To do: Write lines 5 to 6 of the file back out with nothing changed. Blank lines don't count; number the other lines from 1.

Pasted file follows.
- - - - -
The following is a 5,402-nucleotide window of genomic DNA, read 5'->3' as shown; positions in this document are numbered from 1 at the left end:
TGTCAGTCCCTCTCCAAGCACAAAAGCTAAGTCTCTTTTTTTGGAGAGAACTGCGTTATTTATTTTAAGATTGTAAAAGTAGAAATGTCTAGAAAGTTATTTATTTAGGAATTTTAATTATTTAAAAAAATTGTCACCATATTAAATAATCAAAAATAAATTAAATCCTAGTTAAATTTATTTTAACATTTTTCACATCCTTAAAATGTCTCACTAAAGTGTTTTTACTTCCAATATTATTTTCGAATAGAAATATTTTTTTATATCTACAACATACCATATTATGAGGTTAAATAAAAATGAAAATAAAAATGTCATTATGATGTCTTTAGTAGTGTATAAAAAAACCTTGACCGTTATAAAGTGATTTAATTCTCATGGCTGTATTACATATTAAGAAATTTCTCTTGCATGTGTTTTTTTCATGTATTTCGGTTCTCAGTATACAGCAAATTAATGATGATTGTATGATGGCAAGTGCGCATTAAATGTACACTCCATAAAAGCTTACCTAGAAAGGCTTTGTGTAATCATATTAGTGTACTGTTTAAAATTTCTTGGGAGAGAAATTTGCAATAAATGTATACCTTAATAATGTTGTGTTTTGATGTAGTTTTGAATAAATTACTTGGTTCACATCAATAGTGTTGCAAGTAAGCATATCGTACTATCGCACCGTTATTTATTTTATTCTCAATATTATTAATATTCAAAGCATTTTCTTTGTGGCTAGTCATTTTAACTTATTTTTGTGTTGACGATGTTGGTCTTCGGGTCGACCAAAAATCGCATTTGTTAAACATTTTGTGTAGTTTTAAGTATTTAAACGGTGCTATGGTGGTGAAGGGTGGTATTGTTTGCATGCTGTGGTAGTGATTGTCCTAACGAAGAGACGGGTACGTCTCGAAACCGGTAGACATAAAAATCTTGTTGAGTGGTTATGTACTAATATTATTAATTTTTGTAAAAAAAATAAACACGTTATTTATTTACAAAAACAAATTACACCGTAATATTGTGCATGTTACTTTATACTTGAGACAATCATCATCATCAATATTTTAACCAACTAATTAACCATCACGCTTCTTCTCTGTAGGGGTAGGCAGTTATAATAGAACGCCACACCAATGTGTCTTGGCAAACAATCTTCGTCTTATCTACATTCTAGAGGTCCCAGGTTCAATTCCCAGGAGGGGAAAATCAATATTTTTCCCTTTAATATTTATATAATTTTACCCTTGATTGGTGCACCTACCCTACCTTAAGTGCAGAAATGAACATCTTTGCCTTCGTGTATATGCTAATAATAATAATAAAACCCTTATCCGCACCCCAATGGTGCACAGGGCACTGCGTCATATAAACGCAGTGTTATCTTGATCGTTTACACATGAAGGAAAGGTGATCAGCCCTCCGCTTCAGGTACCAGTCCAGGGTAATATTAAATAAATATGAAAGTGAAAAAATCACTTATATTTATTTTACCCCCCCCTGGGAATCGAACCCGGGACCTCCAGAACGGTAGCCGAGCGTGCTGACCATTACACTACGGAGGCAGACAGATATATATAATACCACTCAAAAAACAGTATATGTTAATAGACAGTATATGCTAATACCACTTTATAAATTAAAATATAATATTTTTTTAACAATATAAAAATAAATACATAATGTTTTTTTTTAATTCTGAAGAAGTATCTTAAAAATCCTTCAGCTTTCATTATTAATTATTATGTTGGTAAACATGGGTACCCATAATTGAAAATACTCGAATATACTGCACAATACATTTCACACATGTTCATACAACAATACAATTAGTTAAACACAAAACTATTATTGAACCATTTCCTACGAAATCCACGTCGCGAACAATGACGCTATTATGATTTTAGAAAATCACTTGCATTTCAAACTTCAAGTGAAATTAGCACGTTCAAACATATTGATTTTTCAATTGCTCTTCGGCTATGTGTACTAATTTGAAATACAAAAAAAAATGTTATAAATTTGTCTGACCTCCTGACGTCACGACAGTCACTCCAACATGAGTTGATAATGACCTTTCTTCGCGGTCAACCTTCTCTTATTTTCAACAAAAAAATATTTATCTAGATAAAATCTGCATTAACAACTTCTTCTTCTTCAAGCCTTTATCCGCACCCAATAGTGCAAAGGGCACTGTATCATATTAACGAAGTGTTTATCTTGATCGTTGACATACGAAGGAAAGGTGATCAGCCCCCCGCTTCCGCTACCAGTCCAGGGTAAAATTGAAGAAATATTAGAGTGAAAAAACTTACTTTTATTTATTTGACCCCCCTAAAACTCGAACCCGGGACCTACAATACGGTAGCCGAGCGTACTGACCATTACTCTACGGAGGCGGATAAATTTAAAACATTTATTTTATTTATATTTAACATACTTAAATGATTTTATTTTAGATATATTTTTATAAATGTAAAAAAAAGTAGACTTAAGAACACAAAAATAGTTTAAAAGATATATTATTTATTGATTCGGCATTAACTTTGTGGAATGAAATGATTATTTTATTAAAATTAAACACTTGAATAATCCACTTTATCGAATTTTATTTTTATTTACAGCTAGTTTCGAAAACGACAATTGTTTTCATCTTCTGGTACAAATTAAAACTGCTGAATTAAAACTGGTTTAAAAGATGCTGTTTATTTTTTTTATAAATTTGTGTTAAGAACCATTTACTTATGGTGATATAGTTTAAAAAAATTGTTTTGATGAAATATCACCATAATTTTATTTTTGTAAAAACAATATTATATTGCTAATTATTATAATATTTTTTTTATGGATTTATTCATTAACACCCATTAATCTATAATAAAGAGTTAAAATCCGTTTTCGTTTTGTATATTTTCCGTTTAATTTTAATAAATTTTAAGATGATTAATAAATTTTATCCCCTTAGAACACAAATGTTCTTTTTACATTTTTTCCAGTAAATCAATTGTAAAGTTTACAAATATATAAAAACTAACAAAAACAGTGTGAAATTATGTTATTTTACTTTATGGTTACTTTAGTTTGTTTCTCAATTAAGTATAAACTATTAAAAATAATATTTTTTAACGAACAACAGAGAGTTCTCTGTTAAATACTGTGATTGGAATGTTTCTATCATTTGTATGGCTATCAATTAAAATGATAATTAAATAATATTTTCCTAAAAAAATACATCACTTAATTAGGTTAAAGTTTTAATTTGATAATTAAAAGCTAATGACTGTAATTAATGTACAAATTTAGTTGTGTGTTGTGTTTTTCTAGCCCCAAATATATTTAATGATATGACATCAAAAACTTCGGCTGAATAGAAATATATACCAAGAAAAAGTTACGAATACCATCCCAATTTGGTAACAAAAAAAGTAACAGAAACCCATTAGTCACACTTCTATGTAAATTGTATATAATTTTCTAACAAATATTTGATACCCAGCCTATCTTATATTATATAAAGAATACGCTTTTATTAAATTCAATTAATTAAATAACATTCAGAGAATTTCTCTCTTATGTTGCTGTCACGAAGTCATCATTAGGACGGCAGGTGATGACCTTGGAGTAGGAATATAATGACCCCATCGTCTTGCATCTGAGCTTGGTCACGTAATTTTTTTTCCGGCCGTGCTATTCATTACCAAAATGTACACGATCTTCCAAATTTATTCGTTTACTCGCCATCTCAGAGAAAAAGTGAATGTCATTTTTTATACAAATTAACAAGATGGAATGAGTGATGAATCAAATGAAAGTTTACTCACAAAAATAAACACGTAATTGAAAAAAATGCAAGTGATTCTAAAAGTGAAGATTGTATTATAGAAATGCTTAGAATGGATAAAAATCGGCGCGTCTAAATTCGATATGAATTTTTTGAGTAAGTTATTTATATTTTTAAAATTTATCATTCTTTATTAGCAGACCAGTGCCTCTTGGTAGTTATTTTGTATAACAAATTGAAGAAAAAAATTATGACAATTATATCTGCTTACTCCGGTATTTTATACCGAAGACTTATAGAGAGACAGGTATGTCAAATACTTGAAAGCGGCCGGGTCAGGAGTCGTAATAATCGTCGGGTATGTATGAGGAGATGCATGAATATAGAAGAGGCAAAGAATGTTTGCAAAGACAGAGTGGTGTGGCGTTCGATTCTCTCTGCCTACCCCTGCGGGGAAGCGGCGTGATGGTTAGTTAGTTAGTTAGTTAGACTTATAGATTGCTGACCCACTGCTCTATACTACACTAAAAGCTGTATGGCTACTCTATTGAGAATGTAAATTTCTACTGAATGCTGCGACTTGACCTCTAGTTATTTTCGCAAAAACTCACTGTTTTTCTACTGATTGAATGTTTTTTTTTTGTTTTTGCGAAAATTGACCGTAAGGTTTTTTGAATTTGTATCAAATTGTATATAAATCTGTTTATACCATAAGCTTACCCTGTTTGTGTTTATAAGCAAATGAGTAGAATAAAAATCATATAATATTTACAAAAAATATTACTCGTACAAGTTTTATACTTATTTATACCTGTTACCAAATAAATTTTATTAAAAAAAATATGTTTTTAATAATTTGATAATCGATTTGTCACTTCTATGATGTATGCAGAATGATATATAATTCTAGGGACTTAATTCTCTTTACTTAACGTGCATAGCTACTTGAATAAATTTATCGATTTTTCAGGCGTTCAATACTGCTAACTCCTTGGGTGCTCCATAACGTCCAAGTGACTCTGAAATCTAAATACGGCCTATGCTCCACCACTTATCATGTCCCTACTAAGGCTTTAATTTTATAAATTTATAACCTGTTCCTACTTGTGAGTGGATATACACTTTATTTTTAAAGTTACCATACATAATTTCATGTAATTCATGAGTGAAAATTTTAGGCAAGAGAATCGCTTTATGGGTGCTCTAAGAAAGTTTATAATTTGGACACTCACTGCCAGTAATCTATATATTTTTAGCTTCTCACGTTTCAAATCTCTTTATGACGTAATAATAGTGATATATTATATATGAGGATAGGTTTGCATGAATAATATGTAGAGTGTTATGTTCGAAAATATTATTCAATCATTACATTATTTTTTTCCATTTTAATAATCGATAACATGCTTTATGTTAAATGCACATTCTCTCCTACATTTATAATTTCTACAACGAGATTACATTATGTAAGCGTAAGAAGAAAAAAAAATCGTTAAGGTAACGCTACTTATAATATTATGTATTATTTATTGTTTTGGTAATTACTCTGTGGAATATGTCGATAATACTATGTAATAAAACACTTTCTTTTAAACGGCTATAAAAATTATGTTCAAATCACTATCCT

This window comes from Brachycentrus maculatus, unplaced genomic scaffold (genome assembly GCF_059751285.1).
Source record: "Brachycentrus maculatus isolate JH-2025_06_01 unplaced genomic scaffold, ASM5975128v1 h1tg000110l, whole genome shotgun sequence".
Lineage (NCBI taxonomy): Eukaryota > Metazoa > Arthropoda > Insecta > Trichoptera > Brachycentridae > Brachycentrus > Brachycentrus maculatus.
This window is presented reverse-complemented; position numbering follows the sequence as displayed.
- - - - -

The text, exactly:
Lineage (NCBI taxonomy): Eukaryota > Metazoa > Arthropoda > Insecta > Trichoptera > Brachycentridae > Brachycentrus > Brachycentrus maculatus.
This window is presented reverse-complemented; position numbering follows the sequence as displayed.